One minute, I was alone … and the next, I was overrun. While I was answering emails on the last day of a trip to visit savings groups in Asia, teenage girls suddenly swarmed into my bedroom unannounced, covering giggles with their hands.
These girls—who lived at the orphanage next to my guesthouse—asked to see my clothes and touch my hair and page through my books. They called me “sister” and showed me how to wear the sari I bought that week, explaining that only married women wore saris. Whoops! They acted shy at first but were soon gently elbowing each other out of the way to have me photograph them by the window.
Eventually all the girls disappeared except one—Anaya.* She told me how her father abandoned her after her mother died. And how despite huge class barriers, she dreamed of being a nurse. As she scrolled through photos of HOPE International clients around the world on my laptop, I explained that I sometimes traveled to help others—mostly Americans—understand what poverty is like.
Her curiosity bubbled over. “So your job is to help the poor people? People like me?”
“But you are one of the money people, right?”
“…I guess you could say so.”
And that’s when she asked it:
“Sometimes I feel sad and ask God why I am one of the poor people. Do you know why?”
This same question has hung in the air, unanswered, for generations before her, but I’ve only ever heard it articulated by Westerners walking away from poverty like doctors walking out of a sick room. Talk about a heavy moment.
I didn’t know why, I told her. I added that I didn’t understand many things about God, but that I knew He was good and trustworthy and loved her and loved me the same amount. She smiled knowingly and agreed.
The dissonance was heartbreaking: Anaya and I were totally equal, but our lives couldn’t be more lop-sided. There’s no explaining why I wasn’t born into her life and she wasn’t born into mine.
Honestly, I don’t often let myself feel the confusing weight of poverty in my work with HOPE. It’s exhausting, of course. And with more and more leading voices decrying knee-jerk, short-term responses to poverty—and rightfully so—more practitioners and donors are prioritizing an analytical approach.
But hearing Anaya’s question makes me think we might have lost something there.
Sure, if emotion is our only motivation, we’ll run out of steam halfway and be of no help. But God’s Word speaks of softening, not hardening, our hearts. What if we only need to learn to harness our feelings?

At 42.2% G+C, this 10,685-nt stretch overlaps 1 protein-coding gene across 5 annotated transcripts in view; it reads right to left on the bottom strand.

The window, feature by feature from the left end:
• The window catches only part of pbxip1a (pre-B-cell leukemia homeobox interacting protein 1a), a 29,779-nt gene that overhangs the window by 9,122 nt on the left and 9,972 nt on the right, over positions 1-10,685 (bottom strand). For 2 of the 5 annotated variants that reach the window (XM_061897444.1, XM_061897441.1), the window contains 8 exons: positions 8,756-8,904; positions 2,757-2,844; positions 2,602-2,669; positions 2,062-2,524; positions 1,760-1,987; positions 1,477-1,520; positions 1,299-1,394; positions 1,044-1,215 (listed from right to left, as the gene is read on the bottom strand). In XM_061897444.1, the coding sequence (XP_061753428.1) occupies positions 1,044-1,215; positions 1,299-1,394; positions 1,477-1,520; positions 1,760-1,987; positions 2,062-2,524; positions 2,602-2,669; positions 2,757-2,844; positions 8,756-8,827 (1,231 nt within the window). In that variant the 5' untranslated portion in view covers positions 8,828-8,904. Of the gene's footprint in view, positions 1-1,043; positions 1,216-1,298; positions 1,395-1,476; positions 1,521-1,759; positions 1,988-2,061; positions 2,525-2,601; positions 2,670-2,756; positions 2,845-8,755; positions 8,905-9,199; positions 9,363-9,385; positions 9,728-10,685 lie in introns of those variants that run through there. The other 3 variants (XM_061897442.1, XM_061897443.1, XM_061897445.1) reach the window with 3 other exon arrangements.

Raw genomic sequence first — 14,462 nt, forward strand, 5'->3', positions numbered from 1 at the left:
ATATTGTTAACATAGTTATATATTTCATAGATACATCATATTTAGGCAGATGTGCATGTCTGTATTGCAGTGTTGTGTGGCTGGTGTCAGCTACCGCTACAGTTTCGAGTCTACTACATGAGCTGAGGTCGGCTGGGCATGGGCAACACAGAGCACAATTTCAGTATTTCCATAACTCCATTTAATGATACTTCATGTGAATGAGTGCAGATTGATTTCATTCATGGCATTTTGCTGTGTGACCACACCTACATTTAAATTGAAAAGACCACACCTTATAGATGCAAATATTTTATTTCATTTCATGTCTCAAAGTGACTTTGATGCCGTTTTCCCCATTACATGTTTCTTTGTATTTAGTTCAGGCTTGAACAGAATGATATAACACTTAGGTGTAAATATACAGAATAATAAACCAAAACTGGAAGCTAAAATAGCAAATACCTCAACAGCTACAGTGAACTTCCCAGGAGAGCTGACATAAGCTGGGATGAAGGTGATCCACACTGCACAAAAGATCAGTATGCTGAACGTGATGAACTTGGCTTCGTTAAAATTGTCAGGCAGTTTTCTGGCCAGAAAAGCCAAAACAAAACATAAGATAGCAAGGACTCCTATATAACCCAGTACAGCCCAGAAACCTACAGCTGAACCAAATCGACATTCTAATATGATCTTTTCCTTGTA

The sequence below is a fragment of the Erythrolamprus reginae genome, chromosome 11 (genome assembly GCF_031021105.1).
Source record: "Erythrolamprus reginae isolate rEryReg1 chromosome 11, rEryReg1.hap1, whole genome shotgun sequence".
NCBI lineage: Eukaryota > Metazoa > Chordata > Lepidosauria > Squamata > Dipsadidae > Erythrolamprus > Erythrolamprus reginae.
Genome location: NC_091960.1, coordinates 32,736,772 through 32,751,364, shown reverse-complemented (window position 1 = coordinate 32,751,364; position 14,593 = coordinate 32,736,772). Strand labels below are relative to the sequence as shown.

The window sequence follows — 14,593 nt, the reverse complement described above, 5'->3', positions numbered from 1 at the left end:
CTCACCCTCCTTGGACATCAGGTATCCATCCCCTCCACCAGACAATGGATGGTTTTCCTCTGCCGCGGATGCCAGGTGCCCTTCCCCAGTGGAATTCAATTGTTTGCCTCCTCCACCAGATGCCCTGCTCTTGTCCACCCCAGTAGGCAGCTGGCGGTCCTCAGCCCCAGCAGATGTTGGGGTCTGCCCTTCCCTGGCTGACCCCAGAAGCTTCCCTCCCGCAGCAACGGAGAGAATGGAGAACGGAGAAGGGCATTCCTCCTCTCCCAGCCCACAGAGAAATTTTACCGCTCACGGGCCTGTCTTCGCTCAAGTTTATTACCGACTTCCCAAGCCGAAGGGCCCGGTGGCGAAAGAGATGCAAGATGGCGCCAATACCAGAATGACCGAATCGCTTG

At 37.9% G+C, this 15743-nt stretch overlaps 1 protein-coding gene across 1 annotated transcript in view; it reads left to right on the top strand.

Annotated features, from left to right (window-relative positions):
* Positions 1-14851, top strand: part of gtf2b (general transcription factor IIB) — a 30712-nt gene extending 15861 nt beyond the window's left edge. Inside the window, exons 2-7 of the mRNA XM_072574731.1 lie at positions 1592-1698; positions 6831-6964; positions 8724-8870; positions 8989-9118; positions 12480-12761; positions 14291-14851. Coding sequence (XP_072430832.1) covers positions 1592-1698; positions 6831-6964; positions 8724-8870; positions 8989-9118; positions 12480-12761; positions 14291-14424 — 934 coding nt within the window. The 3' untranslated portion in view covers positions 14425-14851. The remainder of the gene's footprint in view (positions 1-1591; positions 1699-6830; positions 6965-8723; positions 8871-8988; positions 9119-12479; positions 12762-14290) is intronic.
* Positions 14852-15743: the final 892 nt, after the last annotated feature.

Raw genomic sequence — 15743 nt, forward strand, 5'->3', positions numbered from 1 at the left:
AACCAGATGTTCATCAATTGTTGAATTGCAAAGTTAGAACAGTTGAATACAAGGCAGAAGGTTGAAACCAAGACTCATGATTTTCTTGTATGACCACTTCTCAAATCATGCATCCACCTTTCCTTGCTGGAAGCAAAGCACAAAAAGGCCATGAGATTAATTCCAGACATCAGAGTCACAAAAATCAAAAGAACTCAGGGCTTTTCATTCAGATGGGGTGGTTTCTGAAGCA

In Switch: How to Change Things When Change is Hard, authors Chip and Dan Heath portray our emotions as a mighty elephant and our powers of reason as its tiny but thoughtful human rider. When the elephant and rider are out of sync, disaster ensues. But when led well, the elephant becomes the powerhouse that overcomes inertia and barrels through challenges.
In economic development, emotions without reason can quickly take us off course—into things like dependency, cynicism, or megalomania. But without emotion, we might never find the momentum to get started at all.
I suspect there’s a reason, then, why empathy, compassion, and emotion are at the core of how Christ calls us to live: Love your neighbor as yourself. Anaya’s life is too precious to concentrate only on her most heartbreaking, immediate needs. But if we’re not willing to tap into our emotions as we go about the work of empowering men and women like her, we’ll never end up where we want to go.
Becky Svendsen has served with HOPE International since 2008 and currently leads HOPE’s communications team. It’s her privilege to share about HOPE’s mission, operations, and incredible clients with churches, donors, foundations, and others. One of her greatest joys is getting out from behind her computer to interact with HOPE’s clients and field staff to see firsthand how God uses meaningful work to help families break free from poverty.